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Savannah daily herald. (Savannah, Ga.) 1865-1866, June 09, 1865, Image 2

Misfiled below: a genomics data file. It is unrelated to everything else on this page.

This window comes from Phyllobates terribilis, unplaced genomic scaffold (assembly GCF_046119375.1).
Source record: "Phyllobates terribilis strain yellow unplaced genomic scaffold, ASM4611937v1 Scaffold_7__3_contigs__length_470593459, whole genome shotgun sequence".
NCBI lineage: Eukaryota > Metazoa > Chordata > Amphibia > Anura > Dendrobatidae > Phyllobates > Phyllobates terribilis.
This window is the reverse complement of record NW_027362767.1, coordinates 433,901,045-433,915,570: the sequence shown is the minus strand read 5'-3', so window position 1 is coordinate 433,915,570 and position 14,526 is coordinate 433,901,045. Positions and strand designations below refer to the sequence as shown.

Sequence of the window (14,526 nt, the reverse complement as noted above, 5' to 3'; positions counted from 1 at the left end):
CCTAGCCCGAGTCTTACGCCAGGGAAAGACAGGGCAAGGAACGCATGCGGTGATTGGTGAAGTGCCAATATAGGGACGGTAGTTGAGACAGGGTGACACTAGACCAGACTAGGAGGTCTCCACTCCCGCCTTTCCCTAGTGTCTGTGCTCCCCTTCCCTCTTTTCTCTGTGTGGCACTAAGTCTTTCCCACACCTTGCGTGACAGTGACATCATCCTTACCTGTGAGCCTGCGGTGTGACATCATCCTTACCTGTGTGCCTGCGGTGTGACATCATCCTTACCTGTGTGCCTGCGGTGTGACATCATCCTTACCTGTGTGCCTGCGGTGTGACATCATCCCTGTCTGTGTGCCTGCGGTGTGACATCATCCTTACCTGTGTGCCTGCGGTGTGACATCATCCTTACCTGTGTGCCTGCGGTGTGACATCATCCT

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The Savannah Daily Herald, 8, W. Mason* Cos Pbopbikt«.i». Smew. W. Mason,. Editoß. * .-A VAN > Ail. IKIUAY JI'NES. Di ll II OF LIEIT. FKEOEBIfK A TIPPEB. Mr. F. A. Tupper, who went North a short time since to ascertain the late of his son, Mr. F. A. Tupper, Jr., who was a Lieu tenant of the 18th Georgia Battalion ot this city, formerly known as the Savannah V ol unteer Guards, on reaching New Y ork, as certained that his sou had died some little time since in hospital. Young Mr. Tupper was at one time Solicitor-General of this State, had been for years well knowu in our city, and was ever highly esteemed tor his professional (legal) abilities, aud for his ge title manly aud courteous deportment. The news of his death will be a severe shock to many'friends outside ol his immediate family. Another Arkivai. or Troops. —Yesterday afternoon the U. S. Transport Louisburg, (.'apt Dale, from Alexandria, Va., with the 26th Mass. Battalion Volunteers, aud the U. S. Transport Hane, from Alexandria, Va., with a detachment of the 87th Pennsylvania Volunteers, arrived. The following is a list of the field, stall' and line officers of the former: Lieutenant Colonel—Wm. H. Cbaman. Adjutaut—O. W. Dickerson. Quartermaster—Henry Brown. Surgeon—Perkins. Company A—Capt. James Troy ; 2d Lieu tenant, D. Shaw. Company B—Capt. J. Cook; 2d Lieuten ant, Charles Dix. Company C—Capt. Wm. D. Cosby; Ist Lientenant, Lyman Kyser. Company D—Capt. It. O. Houghton; 2d Lieutenant, E. S. Hay. Company E—Capt. S F. Bonny; Ist Lt., James Me. Question; 2d Lieutenant, James (Jpham. The 26th Mass. Volunteers musters 450 men, and the detachment of the 47th Penn. Volunteers, 275 men. Personal.*- Surgeon J. R. Leal, of the 144th N. Y r . Volunteers, stationed at Hilton Head, and lady, arrived here yesterday. Purser Titos. McManus aud Pilot Gideon Mapes, of the steamship Fulton, are in town on a brief visit. Thanks —We are indebted to Mr. W. B. Letherbee, Purser of the U. S. Transport Louisburg, for late papers from the North, for which he will accept our thanks. Brio. Gen. Stewart L. Woodford, com manding this Post, returned here yesterday, on the steamer U. S. Grant, after a brief visit to Hilton Head. A train loaded with rebel soldiers ran ofi the track on Monday afternoon, at Rosebury, twelve miles East of Knoxville, Tennessee, aud wa9 tluowq down an embankment twen ty teet, killing eight persons, aud wounding forty. The cause is attriouted to a “brake” giving way, aud falling on the track. Col. Schnobles, who, with Freeman, Fra zier, and Johnson, carried terror to the Uuiou meu in the vicinity of Rolla, Mo., iu 1861, has surrendered with 400 men, to Gen. Su born, commandant of the district of South west Missouri. He surrendered at Yellville, Ark., on the 27th nit. Garroting has been a frequent occurrence in Washington at night. Six cases are re ported as occurring recently. Except Penn sylvania avenue, the streets are as dark as Egypt after 9 or 10 o'clock, and the garroters are afforded the best of facilities for prose cuting their murderous work. It is understood that the mission of Gen. Sickles to Bogota was for the purpose of ob taining grauts of land for the purpose of set tling them with blacks from the United States, aud that the late President, who authorized the missiou, was willing to give fifteen mil lions of dollars for adequate territory. Admiral de La Grandiere, Governor of Co chin Chiua, has just arrived in Paris. A *eaat«* consultum is being prepared, declaring Cochin China to be a French colony, auu providing for its administration. This is what has brought the Admiral-Governor to Paris. The small towu of Frauknau, in Hesse- Cassel, has just beeu almost destroyed by Ihe church, town-hall and one hun dred and thirty houses, with their con tents, fell a prey to the flames. No lives were lost. The cliff at Columbus, Ky., on which Fort Ualleck stood, slid into the river recently carrying the fort with it. It is feared that some lives have been lost, but there is no certain knowledge on the matter. A gift jewelry establishment in Washington D C. has been seized by the police, on charge of being a gambling concern. It is said to belong to the New York Manufacturing Jew ellers’ Association. Quite an excitement has been created iu Hamilton, C W, by the discovery and break tag np ot a gang of thieves uud incendiaries Br “‘ ttt 9v n -. Pric ?> of Gen. Grant’s staff arrived oidVr3 C fo?Gen I SI“ V M tßhiUie,on ’ vvith Bealed ovtSke SheridaTm l^^ LouU h ftke ™ U,d It is suspected that Sheridan ed^h^ft 1 Dan t K\ce Pe thf Ryß tbat il * 9 re P°rt died at Albion, Michigan 11 nof accidental poisoning ”’ Q baturda y la s‘> The occasion which rendered restriction upon tlie exportation .S ece9 f* r y » mg passed away, the order u ,i al hav ‘ been revoked. U ‘ ttt has Edwin Booth, the actor, is said m i.„ been among the spectators in the cim? day*’ at lbe Consp,lators ’ triai > on Wedues &**•“« w “ h '*'• ■* “ •kutt At mobile., r<iftiruturs of the Kxf)tosiotl*-Ch'er Thfet Han * dred Liven Lost—Jiiyht Kntire Squares of liui/dinys li/oicn Down—lftrniny of Steamers and Cotton atony the Levee, etc. From the Mobile News of the 25th, we Lave the following interesting particulars of the disaster in that city: The main ordinance depot of the United States iu this city was blown up at 2 o'clock this afternoon, making a tremendous report, and spreading the wildest consternation throughout the city. The magazine was lo cated in the Marshal's office. The appear ance of the city in that neighborhood beggars description. Maj* Gen. Granger, accompan ied by Col. Shipley, went to the scene of des truction almost before flying shells ceased to explode, aud immediately took steps for the relief of the suffering, and lor the safety of the city. The following order from him will explain the course he pursued : Hkadqks, U. S. Forces, 2:50 P. M. A sad calamity has overtakeu us at an Hu expected moment, resulting in the loss of many valuable lives, uud a great destruction of propeity, from an explosion of the mum ordnance depot in this city. Whether this fearful calamity is the work of foul incendi aries, or the result of carelessness, is for us to determine. Stringent measures will at once be taken to fix the responsibility upon the guilty parties, aud bring them to sum mary punishment. Brigadier General Denuis will immediately place guards-to insure safe ly 10 both citizens and soldiers, and all per sons are ordered to remaiu quietly at home until no further danger is apprehended. (Sigued) G. Granger, Major General Commanding. It is impossible at present to arrive ut defi nite information of the number lost. How ever, 200 will scarcely cover the number, ex clusive of wouuded Men were thrown down and seriously wounded at a distance of half a mile from the explosion. Many persons are known to be buried beneath the ruins, aud the commanding General lias used all available labor to rescue those still alive. All the promiuent buildings, from St. Louis street up, including Water, Commerce aud Front streets, are about completely demolished. The steamer Kale Dale was lying at the wharf, opposite the Shippers Press, and with another steamer were torn to pieces, and it is reported that every soul ou them was lost. The shock made the city tremble like an aspen, sbakiug every builtliug to the founda tion ; the crushing of broken glass was heard in every direction, and the falling walls made the earth resound like the rumbling of an earthquake. There are at least four eutire squares of buildings blown down at tbe burn ing ruins. Shortly after was witnessed a scene which no tongue or pen can describe, or imagination conceive. Four or five blocks entire were one conglomerated mass of ruins, two-thirds of which were on fire, while every two or three seconds shells exploded, and fragments aud bullets whistled through the air, which prevented the bravest men from going near. Added to tbe flames of de molished buildings, were burning steamers along the levee, aud from 8,000 to 10,000 bales of cotton, which rendered the scene still more grand. Not a warehouse iu that portion of the city was left standing, and thousands of men worked hour after hour among debris bringing forth one after anoth er of writhing and dead victims. A number of bodies recovered are so burned and muti lated that recognition is impossible. It is estimated that the. number of killed will reach 300. When •it is taken into consideration that nearly all the workshops, foundries, cotton presses, etc., which covered a vast area, were destroyed, in which were employed a large number of men, from whom so far no ac counts have been received, it will be seen that the estimate ot 300 will be below' the proper figure. A great amount of damage is done to the city in a pecuniary point ol view, variously estimated at from five to ten millions of dollars. Eight squares of large and costly buildings were entirely destroyed. The windows of the custom house were com pletely demolished, uot a whole pane remain ing. The news offices shared the same fate. Alt the buildings on Royal street, from Conti street to the Mobile and Ohio Railroad depot, had the windows knocked out, the glass be ing strewn in minute particles all over. Va rious partitions were blown down. The Tri bune buildiug w r as made a complete wreck of inside by the entrance of a shell, weigh ing about sixty pounds, through the roof, which fell among the material of the office, smashing tbiogs generally. Cabs, carriages, etc., on Royal street were capsized, aud hors es, iu some instances fell as if shot dead. The shock seemed to effect the horses a great deal more than humau beings. Those that werg* not knocked down instantly seemed stunned and paralyzed, and did not recover for some minutes. The force of the shock may be imagined when it is known that a man was killed instantly on board the Rate Dale by the concussion. Not a mark was visable upon his body, when taken up a tew miuutes after. The loss in property is immense. Below St Michael street, doors and windows suffered most. A continual wreck meets the eye looking up this street, growing more contused and losing semblance ot buildings eutirely as the vision nears the square nearest where the magazine stood. Un Commerce street, warehouses and cotton sheds, which lined the upper portion are now but a mass ot ruins. Buildings ou corners seemed to suffer most, some of them being razed within a few feet of the ground V anous offices and commission houses on crout street sustained comparatively little damage. On the river facing, the doors and windows were all smashed uud broken in,- but beyond this tie injury done them was slight. Nearly all tlie coti on was destroyed belonging to the private citizens. Some government was also burned. The steamers Col. Cowles and Kate Dale were entirely destroyed. There were about 200 tons of ammunition, consisting of musket cartridges, cannon powder, and a large number of blank musket cartridges, aud a quantity of loaded shells, grape, canis ter aud solid shot, principally for field aud siege guu9, the amount ot powder reaching j tons, aud was contained iu the warehouse. It was brought trom Gainesville, aud is about one-third ot the ammunition surrendered by the rebel General Taylor. one’oTtl’Jr ye 1 ,S n f .. age ’ wa * brought at andhL. t LoUjoQ PoUce Courts on ‘“l* 6th, »uUi2hi fi ° V V° P®** ‘bras evidence that Ti,!? j i Xt appeared trow ‘be months atr > Jh° ? d wa , 9 U)arrie d several about e f Q age. C ° U and ° U ‘ y buVe been WRAVO H t/aiC'Al. P<MIVAL I* * BOSTON', Our regular Hew Englaud correspondent sends us an excellent account of the recent great musical festival in Boston, on the occa sion of the Fiftieth Anniversary of the Handel and Haydn Society. VVe regret that we have not space for the letter entire, but extract the following as the most impor tant and interesting items : The great event of the last week in Boston has been the grand Musical Festival iu honor of the fiftieth anniversary of the Handel and Hayden Society, which I anticipated in my last. It commenced ou Tuesday, 23d inst-, under the Inost encouraging auspices. It is held in the Music Hall, where is located the Great Organ—the largest in America, and one of the largest iu the world, which Boston has added to her attractions during the year, aud of which she is justly proud. The plans for tbe Festival were submitted to the Musical world last autumn, and a guaranty fund was speedily subscribed to place it upou a secure basis. One half of the net proceeds were assigned for division between those two noble charities—the “Sanitary” aud “Christian” Commissions, aud the residue will eo to increase the fund of tbe Handel and Haydou Society, under whose auspices the festival is held. It was proposed to have au orchestra of one liuudred instruments with a chorus of six hundred voices, but the volunteers who “passed muster” for the latter amounted to some over seveu liuudred. The platform of the great hail, the large pro portions of which have been somewhat cur tailed by the tremendous size of the new organ, was enlarged to accommodate this great body of musicians and vocalists, in something like the same manner it lias sever-, ul times been prepared for children’s con certs, when it is occupied by twelve hun dred sweet singers of our public schools. The platform was appropriately, though not lavishly, embellished by the decorator’s art. The poitraits of Handel and Haydu, surrounded by wreaths of evergreen inter woven with rare flowers, were conspicuous ou the orgau towers, each surmounted by a vase of flowers, while harps depended!’ rom the bottom. On each side the national col ors were displayed. The elegant statue of Beethoven, which is a permanent feature of the platform, was crowned with a wreath of laurels ; and a gilded harp, with streamers of evergreen and flowers reaching from the su perb central column to the pinnacles of the towers, (on the organ,) completed the dis play. All of it seemed to be the labor of love, and entirely different from the clap-trap of the showman, or the professional devices of the decorator. Previous to the opening of the initial performance, the orchestra aud chorus being in position, aud the government of the society assembled in front of the plat form, the whole scene was photographed from the balcony. After the Festival Over ture, (by Nicolai, written for organ, orches tra and chorus, ou Martin Luther's grand old choral, “A Stroug Castle is our Lord,”) Dr J. B Upharn, who is president of the Society, made some introductory remarks, reviewing ut some length the history of the Society, and welcoming tbe large audience to tbe festival prepared tor them. The programme for the week abounded iu brilliant things and the audiences attested the excellence of the per formances aud the appreciation of the Boston public. It is impossible to convey an Jidea of the festival, and therefore I will only say that it was as much beyond anything .of the kind that ever took place in this county before, as the grand organ at our music halt is beyond the cracked instrument which the Italian exile giinds to unwilling ears. The New York press lias beeu fully represented here during week, by the most ingenious of crit ics—men whose ears have been trained so nicely, and their souls cultivated so careful ly, that they would undoubtedly find some thing to condemn in the chorals of the blest, and would drive to despair the finest soloist among the Seraphim. The New York Mu sical critic is fearfully and wonderfully made, and when he comes to Boston, to see some thing far ahead of the vulgar parades of Gotham, he feels bound to make some sort of a sensation. The Journal, of this city, 9hows a high ap preciation of an by giving reports of the fes tival under the familiar line "Reported for the Journal.” I wonder they have failed to give abstracts of some of the oratories. The journal is matter-of-fact, aud it makes mo ney, but it don't know a somta from a to mato. This reminds me of a remark once made by McAroue, in a letter from Boston. That chivalrous soul once came to the “hub” to take a hall for Arteinus Ward. Fiuding the hall already engaged, the Chevalier came round and took a cock-tail instead. But that is uot to the purpose. He said iu liis letter trom Bostou, that, so far as he could ascer tain, the Musical and Dramatic criticism of the Boston press were attended toby “young men in stores.” No little truth, and not much error in it either. No more than two or three dailies, out of seven published, keep critics, and criticism is chiefly confined to puffs for those 9hows which are liberally advertised. If our papers could learn to make healthy criticisms it would be a good thing for art in Boston, which is too apt to be held a9 the exclusive properly of various mutual admi ration societies, with a focu9 on Beacon Hill. Mr. Lincoln’s Stort about Daniel Web ster.—The artist Carpenter says that Mr. Lincoln once told him the l'ollowiug story. While gazing at a procession of ‘ Suuday School scholars, Mr. Lincoln said, “1 heard a story about Daniel Webster wlieu a lad, which was new to me, and it has beeu run ning in my head all. the morning.” “When quite young at school, Daniel was one day guilty of a gross violation of the rules. He was detected in the act, and called up by the teacher for punishment. This was the old fashioned ‘feitiling of the hand. His hands happened to be very dirty.” Knowing this, ou his way to the teacher’s desk he spit upon ihe palm of his right hand, wiping it off upon the side of his pantaloons. “Give me your hand sir, ” said the teacher, very sternly"— Out went (lie right hand, partly cleansed. Tlie teacher looked at it a moment, and said said, “Daniel, if you will find another band as filthy as that, I will let you off this lime!' Instantly from behind liis back came tlie left hand. “Here it is, sir,” was the ready reply. “That will do,” said the teacher, “tor this time ; you can take your seat, sjr!” The recent expedition from Batoq Rouge captured Col. Hatch, Collector of Customs at New Orleans under the rebels, also all the records of the Custom-house during his ad ministration. Col. Hatch says that the books and records qf the Custom-house prior to secession are secreted iu New Orleaus, Hcmsrkatol* Murfltr. A most strange and utiaccoonte4-ft»r tnor der was committed near Brooklyn, N. Y., the 27th ult. Some persons Collecting fuel iu a wood near the Bay discovered a man, who, as they, at the instant supposed, was intoxicated. On shaking hitn, to their horror they found that the man was dead. Ex amination showed that he had been beaten about the head with a slungshot, then shot through the body, and then bis bead bad been severed from the body by a single blow of some sharp instrument, probably a very heavy bowie kuife. The deceased w r as an Italian, and circum stances have come to light which seetn to show that he had come into possession of knowledge of certain operations of some of his countrymen who have been engaged largely in counterfeiting tbe postal currency. Tbe unfortunate man was doubtless murder ed in order that be might not tell what be knew. Strange to say, tbe crime was accomplished about 3 o’clock ot a bright spring afternoon. Three men, Italians, have been arrested on suspicion of a complicity in tbe murder.'— The police are confident that they will be able to discover tbe assassius. Anew aud very elegant Opera House has been erected for the delectation of the Saratoga fashionables during the coming season. With the Masonic Hall are connect ed two Billiard Saloons, one for ladies, tbe other for other folks; the former having four and the other six tables. The dimen sions ot tbe building are one hundred aud twenty-five feet in length by sixty-five in breadth; height from first tier of boxes to ceiling, thirty-six feet. The building is sur rounded by two piazzas twenty feet broad, each piazza corresponding with the tiers and forming lobbies, and standing room for spec tators and promenaders. The piazzas open to the tiers by some thirty large glass doors, which can be thrown open at any time for the purposes of ventilation or ingress and egress. The piazzas are supported by sixty columns, artistically fashioned upon the Cor inthian order. The auditorum is seventy-five feet deep by sixty-five broad, capable ot comfortably seating in both circles and parquette fourteen hundred people. The- orchestra is eight feet deep, by thirty-six wide, aud can accommo date tbe very largest of Operatic Bands. The footlights extend the whole width of the stage, and are so sunk in the floor as not to be seen from the front, but at the same time throwing a very powerful light upon the stage. The stage i9 fifty feet deep and sixty-five broad. Ou each side i9 apportioned tbe usu al space for scenery. At this part of the building the piazzas are enclosed, giving am ple rooms, for green-room, dressing-room, etc., ou tbe first floor and basement. Under the stage a clear space is left for tbe opera tions of stage machinery. The house was built by Messrs. Leland, of Saratoga, and cost sixty thousand dollars. A 6RVNDFLEET TO START ON A VISIT TO EUROPE. A Washington correspondent of a New York paper, writes: The many naval officers in Washington are much excited in relation to the approaching rendezvous of Admiral Goldsborougb’s fleet at Fortress Monroe.— This fieet will be composed of from thirty to sixty sail, and will depart for the Mediter ranean, on a three years’ cruise, about the 4lh of July. The naval officers are gesticu lating excitedly with each other as to who shall go and who shall stay behind. The New Ironsides aud two double-turreted moni tors will make part of the fleet. The flag ship will be the Colorado. She will drop anchor for seveial months in the harbor of MarseillcSj and then the rest of tlie fleet will scatter for various points of the sea. About ten vessels will cruise about the British Isles and in the North Sea. The ocean, at the time of the year designated, is generally smooth as a duck pond, and the iron-clads, it is presumed, will get across bravely. Ad miral Goldsborougb’s private boat will be a small steam vessel, formerly called the A. D. Vance. Dr. J. A. Davis, whoso character for relia bility the Chicago Tribune indorses, writes to that paper that a rebel surgeon, who bad for four years occupied the position of assistant medical director of the ar.niy of Northern Virginia, told him that Union prisoners in the rebel hospitals had been vaccinated with venereal matter, and that this accounted for the frightfui sores on the bodies of so many of them. The Crocs in South Western Georgia.— A correspondent of the Macon Telegraph, writing from Dawson, Ga., say 9: “The crops promise to be light here. The corn stand Is small and feeble aud scoivlied very tnlicb by the dry weather and burning sun. The wheat is nearly ripe and will soon be harvested, though it is small, aud will yield but a light crop. The amount of coun try to which these remarks pertain, however, applies only to a small scope, immediately in this vicinity. In every direction from here, outside of a radius of eight or ten miles, the crop of all kinds of produce promises a large yield. Rains have been plentiful- aud the sun generous for giowth of all kinds. Tlie corn on the plantations, especially through the countries West and South of this point, is very iorward aud large—a great quantity ot it is over head high and very luxuriaut in growth. . The wheat crop also is very fine in the counties mentioned, Plentiful rains have extended tar Southward aud Wc*9t of us, aud caused the Vegetation to be very luxuriaut, rich aud productive. In response to numerous applications on the part of tho friends of natioual soldiers buried in Virginia, for permission to exhume the remains, General Orr has given official notice that attempts to remove tue bodies of these patriots, where they had been buried less than a year, have in every instance proved impracticable, from the condition in which they were found, Cdl'ttTl. prAvoM rdt-nt—judge kr*n i»ahboxs i JK., presiding. . Savannah, June Bth, 1865 United States Vs R. Reich. Charge; larceny i from lLe * louse and having stolen goods in his possession. The defendant having been ar raigned plead not guilty, aud he was allowed time to procure his witness. Judge Parsons or dered that the goods now in the hands of the military police oLSavannah, and stolen.from the store of E. .Zacharias, (complainant) on Broughton street be restored to him. S. H. Myers vs. R. W. Cope—recovery of debt. Ordered that tbe defendant in this case failing to appear at nine o’clock as summon ed, judgment is entered for plaintiff for the sum of one hundred aud fifiy dollars. Sarah Milvannery vs. F. S. Serretou—re covery of rent. Judgment for plaiutiff i a the sum of one hundred dollars, with inter est from the sixth day of June. 1865. J. M. Fleetwood vs. Frauk Keaton (col ored)—claim for a buggy. Ordered that the buggy be restored to plaintiff as bis prop erty. P. K. Shields vs. Abram Grant, (colored). Complaint for planting crops. Ordered that the defendant cut no more wood on the land ot plaiutifl and that he be allowed just com pensation. Deunis Reidon vs. Patrick Condon— claim for work done ou premises. Case continued. Michael Dempsey vs. Alfred Kent— claim lor a black colt. Case continued. Ordered that the petitioner Montgomery Cumming be authorized and empowered to control the property on lots No. 35 aud 36 Brown \\ ard, and lots and improvements 7 and 15 Curry Town Ward, and to collect the rents due aud those which may hereafter ac crue therein. SECOND PROVOST COURT —CAPT. T. P. RUNDI.ET, JUDGE, PRESIDING. Savannah, June Bth, 1865. Alex, Elliott (colored) vs. Patrick Cava naugh, recovery of value of horse, ordered that judgment be rendered in favor of de fendant for tbe amount of thirty dollars, the defendant in consequence of pecuniary em barrassment, is allowed fifteen days for pay ment of the same. Eltnira Avous vs. Jacob Kinger, recovery of mare, case held under advisement. Coun sel for plaiutiff, F. W. Jobusou, for defen dant, Levi S. Russell. Street Commissioner vs. Wm. Dunn, Ed ward Moore and Betty Johns, violation of orders of Street Department. Ordered that the first case, in consequence of mitigating circumstances is dismissed. In the second case the defendant Is fined the sutn of two dollars and fifty cents, and in the third case the defendant is fined in the sumos five dol lars. Street Commissioner vs. Richard Welsh, recovery of a cart, property of defendant, in possession ot plaintiff. Judgment rendered in favor of defendant. Mrs. Anne Pardue vs. Alfred Young, (colored), recovery of debt, case amicably settled. John A. Shaffer vs. Mrs. King, recovery of rent, ordered that judgment be rendered in favor of plaintiff for the sum of eighty five dollars, or otherwise that tbe defendant vacate the premises within fifteen days. JUribals. | PULASKI HOUSE, JUNE . cieoJ Langdou, NY. |Jas OScott, Wm Frye, ” A M Chase. S B Lccke, “ In c Pleane, Ky. Surg J R Seal, 144th N Y, J H Barnes, Ga. Mrs J R Seal. | J W Caldwell. Ky. Mrs Major Plaskett. IM Davis; Augusta. LC Rice. |C H G Wittkamu, P R, It M Davenport, Savannah |E R Mason, St Louis. S D Brantley, Ga. Arthur Gillman, N Y. J H Gould, Charleston. ij P Gillman, “ H G Briggs, Norfolk. E N K Talcott, H H. M Hasbrook. 150th NY. 1 nt cIU g cncc. PORT OF SAVANNAH, JUNE D. Arrived. Tug Starlight, Anderson, Hilton Head; staamcr Achilles, Clifi'oid, Hilton Head; U S revenue steamer Nemaha. McGowan, Hilton Head; steamer Sylph, French, Hilton Head; U S transport Lonisburg, Dale, Alexandria; steamer U S Grant, Briggs, Hilton Head; U S transport Haze, Spencer, Alexandria; sch Corde lia Newkird- Waver, Gardner, Me. Cleared. Steamer Achilles, Cliflbrd. Hiltonllead. ship Char lottcCousms, New York; steamer Jell Davis, Henry, Port Robin; steamer Resolute. Cannon, Hilton Head; barbXamplighter, Bahrs, New York. itooiiis, In a genteel family, for a gentleman and wife (Church family preferred.) Post Office BOx MS. may3l-tf J-JOUSK WANTEIb For a small family. Address, "O W. M.,” Savannah Post Office. may23-tf Rooms to let at hilton head, s. c.. m The Palmetto Herald Building, corner of Mer chants' Row and Palmetto Avenue, suitable for busi ness pn-posesor lodgings. Apply to W. S. SAMPSON, Jr., ou the pr-mises. ts inarun I'ost attfc |ffunir. jr OST OR STOLEN, - : A small GOLD WATCH, with initials “R. C." en graved on the back. As it is a family relic, the fluder will oe rewarded liberally by leaving it at the Repub lican or Herald office. Jewellers are requested to atop this Watch if left at their establishments. . JeO 3t HEADERS DISTRICT SAVANNAH; Savannah, Ga., June 8, 18J5. General Orders,) No. 81. | - Capt. S. S. Starr, A. Q. M. of Volunteers, is hereby appointed Chiei Quartermaster of the District of sav annah, and will perform the duties of that office iu ad dition to those of Post Quartermaster. He will be obeyed and respected accordingly. By command of Brevet Major General BIRGE. Oliver Matthews. A. A. G. Ju'J-7